In "Ultimate Airport Magdeburg: Blacktop" Kerryn Offord shows us what happens when a couple of cut-ups find themselves in the middle of an emergency. In "Engines of Change: Digging Deeper" Kevin and Karen Evans continue their stories about steam engines. "In That Place," by Tim Roesch, is a hard-edged story about what happens when Blaise Pascal’s father has finally had enough of the "Greatest Mathematician in the World" and gives him a dressing-down that he’s deserved ever since the young man arrived in Grantville. Eric S. Brown and Robert E. Waters show us what happens when LARPers don’t think things through in "The Wampus of Grantville." And don’t worry, the dog doesn’t die.
Tim Sayeau shows his versatility as a writer with two stories this month. In the first, "The Bad Seed," he poignantly shows the dangers of knowing the future as a father and mother come to terms with the fact that in the Original Time Line, their three-year-old daughter became an adulteress and a murderer. In Sayeau’s second story, "You’ve Got to Be Kidding!" he shows us what really happens backstage when Gustav II Adolf names Thorsten Engler the "Count of Narnia." We continue mining the humorous vein with Jackie Britton Lopatin’s "The Invisible Dogs of Grantville" which starts out innocently enough as a young man finds a gag stiff leash with collar attached.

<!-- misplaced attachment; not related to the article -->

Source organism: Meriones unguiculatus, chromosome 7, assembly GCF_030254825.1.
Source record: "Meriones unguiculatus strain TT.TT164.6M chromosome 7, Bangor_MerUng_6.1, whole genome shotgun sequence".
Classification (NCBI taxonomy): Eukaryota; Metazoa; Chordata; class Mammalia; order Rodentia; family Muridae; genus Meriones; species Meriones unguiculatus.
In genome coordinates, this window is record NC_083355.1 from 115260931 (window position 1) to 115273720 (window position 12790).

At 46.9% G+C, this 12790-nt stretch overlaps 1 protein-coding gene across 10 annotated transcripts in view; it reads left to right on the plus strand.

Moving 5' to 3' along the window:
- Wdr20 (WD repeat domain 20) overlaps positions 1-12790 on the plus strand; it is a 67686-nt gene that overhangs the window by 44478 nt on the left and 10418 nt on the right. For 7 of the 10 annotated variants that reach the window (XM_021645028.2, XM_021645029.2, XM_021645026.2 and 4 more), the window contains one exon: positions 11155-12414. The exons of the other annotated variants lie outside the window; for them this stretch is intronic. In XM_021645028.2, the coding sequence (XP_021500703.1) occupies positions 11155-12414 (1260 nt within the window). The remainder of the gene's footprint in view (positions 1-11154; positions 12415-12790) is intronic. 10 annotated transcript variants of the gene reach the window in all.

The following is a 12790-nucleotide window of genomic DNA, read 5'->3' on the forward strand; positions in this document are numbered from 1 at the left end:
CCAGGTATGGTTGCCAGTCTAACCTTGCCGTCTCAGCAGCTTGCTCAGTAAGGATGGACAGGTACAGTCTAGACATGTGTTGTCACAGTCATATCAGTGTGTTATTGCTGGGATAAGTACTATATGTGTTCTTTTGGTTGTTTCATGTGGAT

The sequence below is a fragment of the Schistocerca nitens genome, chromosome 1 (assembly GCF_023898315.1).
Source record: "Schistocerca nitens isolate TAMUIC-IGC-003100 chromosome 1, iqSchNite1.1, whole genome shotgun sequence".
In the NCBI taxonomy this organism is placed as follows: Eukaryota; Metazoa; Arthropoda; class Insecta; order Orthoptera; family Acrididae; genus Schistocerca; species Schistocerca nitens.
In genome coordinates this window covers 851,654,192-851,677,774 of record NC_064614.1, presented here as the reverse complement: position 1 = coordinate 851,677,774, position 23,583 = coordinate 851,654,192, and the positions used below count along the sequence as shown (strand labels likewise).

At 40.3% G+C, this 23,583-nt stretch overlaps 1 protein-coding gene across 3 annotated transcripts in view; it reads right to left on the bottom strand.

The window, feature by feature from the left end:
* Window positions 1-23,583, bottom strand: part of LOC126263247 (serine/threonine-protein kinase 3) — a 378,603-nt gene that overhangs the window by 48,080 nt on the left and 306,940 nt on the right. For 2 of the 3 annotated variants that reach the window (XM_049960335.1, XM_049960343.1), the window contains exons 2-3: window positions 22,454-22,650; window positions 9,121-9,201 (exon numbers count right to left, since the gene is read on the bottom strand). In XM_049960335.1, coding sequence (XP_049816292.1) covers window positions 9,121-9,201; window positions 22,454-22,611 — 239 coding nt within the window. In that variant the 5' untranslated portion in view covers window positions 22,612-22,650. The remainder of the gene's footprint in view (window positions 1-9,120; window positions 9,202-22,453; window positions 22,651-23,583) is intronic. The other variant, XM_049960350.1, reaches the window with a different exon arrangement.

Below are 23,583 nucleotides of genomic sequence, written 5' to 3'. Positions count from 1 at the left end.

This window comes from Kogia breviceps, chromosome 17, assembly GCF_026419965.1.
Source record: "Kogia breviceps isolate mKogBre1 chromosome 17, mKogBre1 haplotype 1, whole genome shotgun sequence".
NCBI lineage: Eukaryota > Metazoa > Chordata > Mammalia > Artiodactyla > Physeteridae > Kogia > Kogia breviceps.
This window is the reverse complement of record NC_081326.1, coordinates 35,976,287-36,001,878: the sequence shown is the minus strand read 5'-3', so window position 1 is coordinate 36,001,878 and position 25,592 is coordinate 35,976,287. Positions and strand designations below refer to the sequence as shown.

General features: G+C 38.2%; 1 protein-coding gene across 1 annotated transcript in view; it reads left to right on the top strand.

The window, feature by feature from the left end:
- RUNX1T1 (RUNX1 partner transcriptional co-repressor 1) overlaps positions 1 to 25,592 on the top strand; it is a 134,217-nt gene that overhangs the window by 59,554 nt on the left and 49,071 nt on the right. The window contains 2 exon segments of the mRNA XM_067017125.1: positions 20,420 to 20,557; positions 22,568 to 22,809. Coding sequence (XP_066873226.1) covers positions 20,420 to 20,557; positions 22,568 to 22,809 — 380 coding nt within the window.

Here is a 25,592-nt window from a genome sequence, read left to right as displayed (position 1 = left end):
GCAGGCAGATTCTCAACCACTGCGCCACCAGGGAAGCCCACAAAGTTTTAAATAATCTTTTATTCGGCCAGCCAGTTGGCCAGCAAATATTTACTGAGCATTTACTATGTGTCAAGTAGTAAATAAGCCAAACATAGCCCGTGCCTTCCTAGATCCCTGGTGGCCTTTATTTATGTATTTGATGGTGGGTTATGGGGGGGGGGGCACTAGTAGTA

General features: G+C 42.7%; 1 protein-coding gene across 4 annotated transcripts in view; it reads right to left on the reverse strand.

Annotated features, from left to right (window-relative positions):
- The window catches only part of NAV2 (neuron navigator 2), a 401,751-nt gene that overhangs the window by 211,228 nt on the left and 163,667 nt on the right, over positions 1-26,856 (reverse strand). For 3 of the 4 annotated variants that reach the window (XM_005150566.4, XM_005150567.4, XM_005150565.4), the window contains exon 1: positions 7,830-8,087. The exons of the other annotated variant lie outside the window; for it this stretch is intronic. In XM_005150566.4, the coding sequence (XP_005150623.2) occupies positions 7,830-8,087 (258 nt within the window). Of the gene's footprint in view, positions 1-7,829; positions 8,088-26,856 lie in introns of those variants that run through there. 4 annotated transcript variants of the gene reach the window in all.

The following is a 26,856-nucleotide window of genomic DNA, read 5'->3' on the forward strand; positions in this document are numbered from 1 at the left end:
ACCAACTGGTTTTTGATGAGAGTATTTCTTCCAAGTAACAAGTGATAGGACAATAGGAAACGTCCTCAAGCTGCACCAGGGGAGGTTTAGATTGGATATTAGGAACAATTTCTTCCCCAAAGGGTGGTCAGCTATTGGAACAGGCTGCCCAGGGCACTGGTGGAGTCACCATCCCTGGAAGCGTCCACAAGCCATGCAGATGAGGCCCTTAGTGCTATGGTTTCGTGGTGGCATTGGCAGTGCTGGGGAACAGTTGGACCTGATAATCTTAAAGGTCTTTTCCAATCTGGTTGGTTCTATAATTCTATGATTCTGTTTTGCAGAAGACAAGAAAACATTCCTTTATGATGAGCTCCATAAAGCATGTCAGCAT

Our serial "Ein Feste Burg" continues, as Rainer Prem details what happens when a family squabble leads to attempted murder. In her essay this month, Kristine Katherine Rusch talks about the effect of Star Wars on herself and society. And in an excellent non-fiction piece, Sean Little discusses the effect of a single set of books from the future on the design and construction of warships in the 1632 Universe. Finally, but certainly not least, we present a look into the process of building a novel as Charles E. Gannon shows us some "Faces from the Cutting Room Floor" that didn’t make it into his collaboration with Eric Flint, 1635: The Papal Stakes.